At the front lines of protecting the Internet

VeriSign's CTO on securing the DNS infrastructure and whether new identity certificates add any value

InfoWorld interviewed CTO Ken Silva on the company's current and past challenges. Silva manages VeriSign's technical operations, which handle much of the world's DNS traffic and cryptographically protect millions of Web sites. Before joining VeriSign, Silva spent 10 years with the National Security Agency (NSA). Roger asked about VeriSign's current status and future plans. Here are some excerpts from that interview:

In the first part of this decade, the global DNS infrastructure came under a few big denial-of-service attacks that caused service disruptions, but in the last few years, we haven't seen any significant service outages. How well have we done in making DNS resistant to DoS attacks?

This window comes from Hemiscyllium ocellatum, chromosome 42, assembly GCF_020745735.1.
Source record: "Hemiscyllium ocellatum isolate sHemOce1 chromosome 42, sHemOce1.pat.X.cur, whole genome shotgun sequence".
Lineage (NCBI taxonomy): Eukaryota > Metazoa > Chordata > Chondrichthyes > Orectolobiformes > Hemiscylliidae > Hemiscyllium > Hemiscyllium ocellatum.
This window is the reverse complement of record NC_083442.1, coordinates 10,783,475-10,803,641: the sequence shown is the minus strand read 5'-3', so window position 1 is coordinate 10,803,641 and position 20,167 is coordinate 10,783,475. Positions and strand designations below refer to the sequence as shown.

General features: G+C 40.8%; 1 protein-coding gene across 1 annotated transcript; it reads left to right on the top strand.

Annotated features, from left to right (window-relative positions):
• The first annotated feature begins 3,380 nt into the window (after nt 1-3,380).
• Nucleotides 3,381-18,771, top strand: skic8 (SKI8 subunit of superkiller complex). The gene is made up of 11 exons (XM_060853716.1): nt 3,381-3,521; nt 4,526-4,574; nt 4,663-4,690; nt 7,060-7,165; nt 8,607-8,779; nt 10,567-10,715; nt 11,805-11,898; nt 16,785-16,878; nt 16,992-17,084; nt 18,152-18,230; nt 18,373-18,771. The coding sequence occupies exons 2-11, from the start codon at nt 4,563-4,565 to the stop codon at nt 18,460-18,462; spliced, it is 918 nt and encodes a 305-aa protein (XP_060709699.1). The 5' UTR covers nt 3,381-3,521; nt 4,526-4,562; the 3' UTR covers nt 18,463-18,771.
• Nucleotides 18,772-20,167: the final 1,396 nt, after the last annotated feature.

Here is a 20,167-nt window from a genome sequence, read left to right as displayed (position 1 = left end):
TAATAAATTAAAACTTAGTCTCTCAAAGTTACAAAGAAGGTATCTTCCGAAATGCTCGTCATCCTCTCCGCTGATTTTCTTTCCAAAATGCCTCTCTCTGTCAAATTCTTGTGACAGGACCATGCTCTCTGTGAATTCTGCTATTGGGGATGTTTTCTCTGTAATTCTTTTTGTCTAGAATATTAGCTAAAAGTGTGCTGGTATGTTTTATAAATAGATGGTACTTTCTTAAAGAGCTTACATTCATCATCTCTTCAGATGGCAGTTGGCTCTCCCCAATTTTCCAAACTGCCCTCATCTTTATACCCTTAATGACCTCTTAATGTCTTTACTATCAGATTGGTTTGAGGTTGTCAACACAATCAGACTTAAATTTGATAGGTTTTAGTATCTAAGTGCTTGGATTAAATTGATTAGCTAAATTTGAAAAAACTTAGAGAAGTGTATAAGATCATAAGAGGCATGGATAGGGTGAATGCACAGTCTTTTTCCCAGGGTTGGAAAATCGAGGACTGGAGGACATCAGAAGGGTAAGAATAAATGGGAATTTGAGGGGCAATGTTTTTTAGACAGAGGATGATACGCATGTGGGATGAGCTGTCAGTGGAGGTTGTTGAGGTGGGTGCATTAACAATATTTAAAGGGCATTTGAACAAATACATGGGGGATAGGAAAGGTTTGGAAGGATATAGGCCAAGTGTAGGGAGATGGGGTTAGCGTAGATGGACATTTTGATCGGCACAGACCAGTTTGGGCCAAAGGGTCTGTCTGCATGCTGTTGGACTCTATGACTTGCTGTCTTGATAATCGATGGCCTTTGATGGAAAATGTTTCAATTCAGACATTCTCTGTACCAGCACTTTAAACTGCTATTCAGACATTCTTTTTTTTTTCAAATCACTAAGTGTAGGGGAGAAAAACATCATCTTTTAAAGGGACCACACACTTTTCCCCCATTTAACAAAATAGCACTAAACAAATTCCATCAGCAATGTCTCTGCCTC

VeriSign services have never completely been taken out from a DoS attack because of our distributed nature. We do get DDoS [distributed DoS] attacks, and they are getting bigger, and bigger, and bigger, but they haven't affected us that greatly. In February 2006, we launched our Project Titan initiative, in response to our growing legitimate services and to handle DDoS attacks in the multiple tens of gigabytes. Our goal was to fortify the infrastructure to over 10 times the predicted infrastructure needed. Project Titan will increase bandwidth 10,000 times the 2000 levels by 2010. It's already at 1,000 times the size today [as compared to the 2000 levels], and will be another 10 times today's level in the next two years. It will be able to handle 4 trillion queries a day.

Why are DNSSec and any of the other "advanced" DNS security proposals slow to gain more widespread acceptance?

These are complicated technologies, and you have to agree to get the entire world to agree on the standard, what makes up the standard, and do it at the same time. That alone makes it difficult.

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Roger A. Grimes

InfoWorld

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